Orks is best. They’re fun to paint, fun to model, and with the latest book they’re extremely fun to play. Whether it’s bringing a horde of T5 boyz to krump your opponents’ ‘eadz, unleashing a dreadmob against your enemy in a whirling, clanking swarm of piston-motivated carnage, or trying to figure out how to make a Stompa work there’s plenty of fun things to do. With the new Codex: Orks out (in limited edition with the now sold-out Beast Snaggas box, anyways), there’s loads for us to look at with the new book. We’ve already got several reader submitted questions lined up this week, so let’s dive in!
First up we’ll look at the relative effectiveness of Ork characters, courtesy of a request from Trout. There’s only one problem; there’s roughly ten thousand different Ork characters in this book and all of them have different profiles. Want to kill everything? Take Ghaz. Want to eat everything? Take Skragbad. I’ll save a deep dive for a future article, but to start I’ll compare the Warboss with power klaw, Mega-Armoured Warboss, Deffkilla Wartrike, and Beastboss on Squigosaur against a selection of targets. Ork Warbosses are characterized with a baseline of 5 attacks, typically hitting at S7 to S12 depending on the weapon, hitting on a 2+ and dealing 2 damage behind an AP of -2 or -3. The new Beastboss units come in either a foot unit that hits very similarly to the previous models, or a Beastboss on Squigosaur option which gets an additional 3 attacks which can deal 3 mortal wounds on wound roll of 6.
From the charts below we see that on average a Warboss is going to have a good chance of killing at least 3 Primaris Marines and deal a reasonable amount of damage to a light vehicle, but they suffer against heavy targets like a T8/2+ Land Raider. The Beastboss on Squigosaur is particularly good thanks to the extra attacks from the squigosaur. Note that these are just the baseline attacks; so when bonuses from Klan abilities, Warlord Traits, Stratagems, and Relics are added expect even more brutality.
In 8th Edition the Stompa was a cruel joke, and WaneGibbous wants to know if the new book brings any redemption to this iconic Lord of War. The first indication of how bad things can be is in the points; what was previously 900 points is now 675 with only the Movement characteristic having been reduced (from 12″ to 10″). It has the same Toughness and Wounds characteristic as before, still takes 40 wounds to bring down, and is still covered in a huge number of massive weapons. But here are some of the major changes:
- The supa-gatler no longer has a random number of attacks with the option to fire again and run the risk of exhausting ammunition. Instead it has a fixed Dakka 24/16 profile and a range of 48″, meaning that within 24″ (or when the More Dakka! Stratagem is used for 2CP) it gets more shots than the average output of one attempt of the old Psycho-Dakka-Blasta! rule.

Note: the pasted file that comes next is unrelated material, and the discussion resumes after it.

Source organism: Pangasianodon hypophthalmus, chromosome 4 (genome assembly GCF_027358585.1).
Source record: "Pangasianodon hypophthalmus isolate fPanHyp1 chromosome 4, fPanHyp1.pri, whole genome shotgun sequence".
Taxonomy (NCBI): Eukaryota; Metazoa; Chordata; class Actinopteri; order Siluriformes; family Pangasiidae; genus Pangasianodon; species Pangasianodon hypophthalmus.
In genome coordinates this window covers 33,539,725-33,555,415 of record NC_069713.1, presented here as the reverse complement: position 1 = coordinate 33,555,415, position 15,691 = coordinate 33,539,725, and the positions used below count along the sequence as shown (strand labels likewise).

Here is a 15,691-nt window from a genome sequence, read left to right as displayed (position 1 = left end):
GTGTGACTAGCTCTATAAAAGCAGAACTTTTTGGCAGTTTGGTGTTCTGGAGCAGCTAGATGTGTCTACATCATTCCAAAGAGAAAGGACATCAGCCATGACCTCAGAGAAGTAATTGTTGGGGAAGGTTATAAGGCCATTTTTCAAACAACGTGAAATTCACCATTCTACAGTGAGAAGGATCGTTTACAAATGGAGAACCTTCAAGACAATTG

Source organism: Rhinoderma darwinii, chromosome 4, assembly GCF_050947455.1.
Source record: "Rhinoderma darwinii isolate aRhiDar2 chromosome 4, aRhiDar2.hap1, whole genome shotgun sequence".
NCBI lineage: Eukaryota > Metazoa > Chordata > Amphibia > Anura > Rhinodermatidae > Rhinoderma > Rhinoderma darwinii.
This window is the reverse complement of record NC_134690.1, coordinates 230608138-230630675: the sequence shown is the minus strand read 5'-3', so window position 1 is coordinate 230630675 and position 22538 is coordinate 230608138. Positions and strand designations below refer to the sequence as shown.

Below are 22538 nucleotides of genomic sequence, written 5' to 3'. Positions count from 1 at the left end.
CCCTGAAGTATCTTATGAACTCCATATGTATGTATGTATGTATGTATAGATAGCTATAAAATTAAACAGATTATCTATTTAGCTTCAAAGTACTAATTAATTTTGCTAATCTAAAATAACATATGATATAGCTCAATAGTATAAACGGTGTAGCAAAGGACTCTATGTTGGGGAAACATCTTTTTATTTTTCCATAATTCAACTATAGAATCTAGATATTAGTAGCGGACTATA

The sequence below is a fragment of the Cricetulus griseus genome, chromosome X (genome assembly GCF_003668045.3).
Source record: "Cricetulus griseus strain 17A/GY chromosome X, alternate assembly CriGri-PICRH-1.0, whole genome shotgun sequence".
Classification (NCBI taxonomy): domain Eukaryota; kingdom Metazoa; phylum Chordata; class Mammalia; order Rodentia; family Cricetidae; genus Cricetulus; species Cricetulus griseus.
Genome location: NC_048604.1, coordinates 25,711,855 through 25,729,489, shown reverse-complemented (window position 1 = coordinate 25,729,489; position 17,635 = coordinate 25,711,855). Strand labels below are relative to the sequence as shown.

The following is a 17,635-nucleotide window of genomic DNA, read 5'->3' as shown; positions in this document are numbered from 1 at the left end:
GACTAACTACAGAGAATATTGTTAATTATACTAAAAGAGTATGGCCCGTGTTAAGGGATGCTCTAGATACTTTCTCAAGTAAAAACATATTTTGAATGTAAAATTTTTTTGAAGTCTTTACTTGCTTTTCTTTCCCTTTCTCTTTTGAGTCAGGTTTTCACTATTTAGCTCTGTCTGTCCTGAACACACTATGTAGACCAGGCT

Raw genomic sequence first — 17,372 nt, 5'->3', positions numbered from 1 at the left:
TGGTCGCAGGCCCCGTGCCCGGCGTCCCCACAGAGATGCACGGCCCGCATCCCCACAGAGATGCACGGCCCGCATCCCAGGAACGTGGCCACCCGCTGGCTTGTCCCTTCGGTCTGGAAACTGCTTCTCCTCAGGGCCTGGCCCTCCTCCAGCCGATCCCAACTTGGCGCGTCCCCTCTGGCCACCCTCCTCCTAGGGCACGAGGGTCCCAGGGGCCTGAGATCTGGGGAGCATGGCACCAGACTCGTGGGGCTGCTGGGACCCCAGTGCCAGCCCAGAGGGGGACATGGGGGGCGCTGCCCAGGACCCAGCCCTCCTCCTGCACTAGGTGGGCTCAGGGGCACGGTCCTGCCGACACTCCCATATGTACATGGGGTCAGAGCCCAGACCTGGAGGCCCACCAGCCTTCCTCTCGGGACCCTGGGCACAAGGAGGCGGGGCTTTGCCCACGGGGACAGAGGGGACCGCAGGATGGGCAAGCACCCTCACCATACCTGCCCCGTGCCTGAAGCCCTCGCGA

- Supa-rokkits are now just D6 shots per turn, instead of being limited to three uses.
- The mega-choppa is now heavily boosted, with a Damage characteristic of 9 for the smash profile and a fixed Damage characteristic of 3 for the slash profile. On average, and without any bonuses or upgrades, the slash profile will kill at least 7 Gravis Marines, while the smash profile will one-shot a Knight 75% of the time.
- The Ramming Speed Stratagem means that for 2CP your lumbering icon of Orky wrath can roll 3D6 on the charge, and if you combine it with Lumbering Strides for 1CP you can re-roll one of the dice for the charge roll instead of all of them.
I’d say it’s definitely worth a look.
Reader synthsapiens is curious about how much more likely it is that a kustom mega-blasta will overheat now that it went from a profile of Assault 1 to Assault D3, and what happens when the Extra-Kustom Weapon kustom job is applied. The first thing to realize is that the overheat of Ork kustom weapons is not the same as an Imperial plasma weapon. The rule is that if any unmodified hit rolls of 1 are made for attacks with the weapon then the bearer suffers a single mortal wound after the shooting is resolved. Compare that to the plasma incinerator which will kill the bearer after any unmodified hit rolls of 1, or the macro plasma incinerator which deals 1 mortal wound for each hit roll result of 1, and you see that it’s much better.
The original kustom mega-blasta had a 19.4% chance of inflicting a mortal wound when you include the possibility of rolling a 1 on the bonus shot from the old Dakka! Dakka! Dakka! rule. Using AnyDice we see the calculated probability of the bearer getting a mortal wound is 29.8% for 1D3 shots and 41.5% for 1D3+1 shots. With Deathskulls there is an opportunity to re-roll one hit die, but in the context of overheating this is only relevant if only one of the attacks produced a hit roll of 1. The end result is pretty significant; assuming the re-roll is only used to mitigate overheating the probability of a Deathskull overheating is 7.8% for 1D3 shots and 13.4% for 1D3+1 shots.
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